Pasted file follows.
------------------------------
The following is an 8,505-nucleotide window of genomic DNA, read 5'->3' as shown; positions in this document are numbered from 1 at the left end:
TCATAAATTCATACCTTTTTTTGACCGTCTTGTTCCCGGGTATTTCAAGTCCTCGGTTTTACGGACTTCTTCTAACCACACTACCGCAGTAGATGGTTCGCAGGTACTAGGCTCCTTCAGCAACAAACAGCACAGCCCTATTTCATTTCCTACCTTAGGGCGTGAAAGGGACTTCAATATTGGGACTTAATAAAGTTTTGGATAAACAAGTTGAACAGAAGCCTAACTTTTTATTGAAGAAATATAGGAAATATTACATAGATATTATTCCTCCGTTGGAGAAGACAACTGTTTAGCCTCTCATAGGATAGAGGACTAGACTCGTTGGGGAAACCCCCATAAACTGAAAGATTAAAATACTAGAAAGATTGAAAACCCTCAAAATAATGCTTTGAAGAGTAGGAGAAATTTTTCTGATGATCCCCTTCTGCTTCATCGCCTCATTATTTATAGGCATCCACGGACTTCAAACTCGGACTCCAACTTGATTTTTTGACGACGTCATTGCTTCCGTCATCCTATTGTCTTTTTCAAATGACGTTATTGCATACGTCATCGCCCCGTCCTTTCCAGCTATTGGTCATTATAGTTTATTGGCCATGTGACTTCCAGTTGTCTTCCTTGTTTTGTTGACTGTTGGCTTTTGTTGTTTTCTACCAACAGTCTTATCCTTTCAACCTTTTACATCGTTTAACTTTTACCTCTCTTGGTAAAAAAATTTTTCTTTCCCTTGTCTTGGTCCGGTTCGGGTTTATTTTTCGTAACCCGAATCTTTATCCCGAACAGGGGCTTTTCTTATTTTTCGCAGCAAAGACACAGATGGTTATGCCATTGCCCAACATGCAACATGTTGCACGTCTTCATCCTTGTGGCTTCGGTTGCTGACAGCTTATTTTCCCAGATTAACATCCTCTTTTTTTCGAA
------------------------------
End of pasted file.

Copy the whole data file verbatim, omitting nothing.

The following is an 8,505-nucleotide window of genomic DNA, read 5'->3' as shown; positions in this document are numbered from 1 at the left end:
TCATAAATTCATACCTTTTTTTGACCGTCTTGTTCCCGGGTATTTCAAGTCCTCGGTTTTACGGACTTCTTCTAACCACACTACCGCAGTAGATGGTTCGCAGGTACTAGGCTCCTTCAGCAACAAACAGCACAGCCCTATTTCATTTCCTACCTTAGGGCGTGAAAGGGACTTCAATATTGGGACTTAATAAAGTTTTGGATAAACAAGTTGAACAGAAGCCTAACTTTTTATTGAAGAAATATAGGAAATATTACATAGATATTATTCCTCCGTTGGAGAAGACAACTGTTTAGCCTCTCATAGGATAGAGGACTAGACTCGTTGGGGAAACCCCCATAAACTGAAAGATTAAAATACTAGAAAGATTGAAAACCCTCAAAATAATGCTTTGAAGAGTAGGAGAAATTTTTCTGATGATCCCCTTCTGCTTCATCGCCTCATTATTTATAGGCATCCACGGACTTCAAACTCGGACTCCAACTTGATTTTTTGACGACGTCATTGCTTCCGTCATCCTATTGTCTTTTTCAAATGACGTTATTGCATACGTCATCGCCCCGTCCTTTCCAGCTATTGGTCATTATAGTTTATTGGCCATGTGACTTCCAGTTGTCTTCCTTGTTTTGTTGACTGTTGGCTTTTGTTGTTTTCTACCAACAGTCTTATCCTTTCAACCTTTTACATCGTTTAACTTTTACCTCTCTTGGTAAAAAAATTTTTCTTTCCCTTGTCTTGGTCCGGTTCGGGTTTATTTTTCGTAACCCGAATCTTTATCCCGAACAGGGGCTTTTCTTATTTTTCGCAGCAAAGACACAGATGGTTATGCCATTGCCCAACATGCAACATGTTGCACGTCTTCATCCTTGTGGCTTCGGTTGCTGACAGCTTATTTTCCCAGATTAACATCCTCTTTTTTTCGAA